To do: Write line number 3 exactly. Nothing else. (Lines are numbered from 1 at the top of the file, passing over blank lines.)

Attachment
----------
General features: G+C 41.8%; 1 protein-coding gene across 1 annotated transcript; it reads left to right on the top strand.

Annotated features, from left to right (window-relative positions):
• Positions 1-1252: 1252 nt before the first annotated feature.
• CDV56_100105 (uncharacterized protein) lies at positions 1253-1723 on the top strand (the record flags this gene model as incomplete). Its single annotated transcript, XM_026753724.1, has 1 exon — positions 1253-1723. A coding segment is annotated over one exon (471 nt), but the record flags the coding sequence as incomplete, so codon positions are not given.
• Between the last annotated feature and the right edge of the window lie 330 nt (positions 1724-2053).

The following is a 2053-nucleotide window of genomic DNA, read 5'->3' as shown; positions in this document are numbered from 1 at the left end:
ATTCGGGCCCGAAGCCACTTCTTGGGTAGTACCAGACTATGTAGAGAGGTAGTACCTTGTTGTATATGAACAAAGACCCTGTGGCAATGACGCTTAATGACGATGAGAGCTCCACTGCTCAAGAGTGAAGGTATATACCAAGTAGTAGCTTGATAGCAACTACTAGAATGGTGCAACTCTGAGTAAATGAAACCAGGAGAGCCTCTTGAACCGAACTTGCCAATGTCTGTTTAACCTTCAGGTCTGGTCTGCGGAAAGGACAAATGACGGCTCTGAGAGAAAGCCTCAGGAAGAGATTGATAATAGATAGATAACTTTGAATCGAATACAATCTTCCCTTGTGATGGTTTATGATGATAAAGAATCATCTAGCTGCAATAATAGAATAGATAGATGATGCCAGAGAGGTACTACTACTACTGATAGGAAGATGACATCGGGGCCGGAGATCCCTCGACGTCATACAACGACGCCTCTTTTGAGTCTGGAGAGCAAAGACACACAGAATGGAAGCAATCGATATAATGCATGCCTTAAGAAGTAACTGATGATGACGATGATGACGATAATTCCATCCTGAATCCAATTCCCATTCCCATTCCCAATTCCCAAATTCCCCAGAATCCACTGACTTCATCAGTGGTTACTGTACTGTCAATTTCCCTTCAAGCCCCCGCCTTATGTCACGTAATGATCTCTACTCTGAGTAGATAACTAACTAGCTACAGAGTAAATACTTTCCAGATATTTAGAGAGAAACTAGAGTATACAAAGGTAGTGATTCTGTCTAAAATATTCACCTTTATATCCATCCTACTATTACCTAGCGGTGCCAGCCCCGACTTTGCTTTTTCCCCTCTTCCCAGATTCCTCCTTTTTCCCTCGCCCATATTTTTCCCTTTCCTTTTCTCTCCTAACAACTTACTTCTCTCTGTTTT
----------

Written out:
• Positions 1-1252: 1252 nt before the first annotated feature.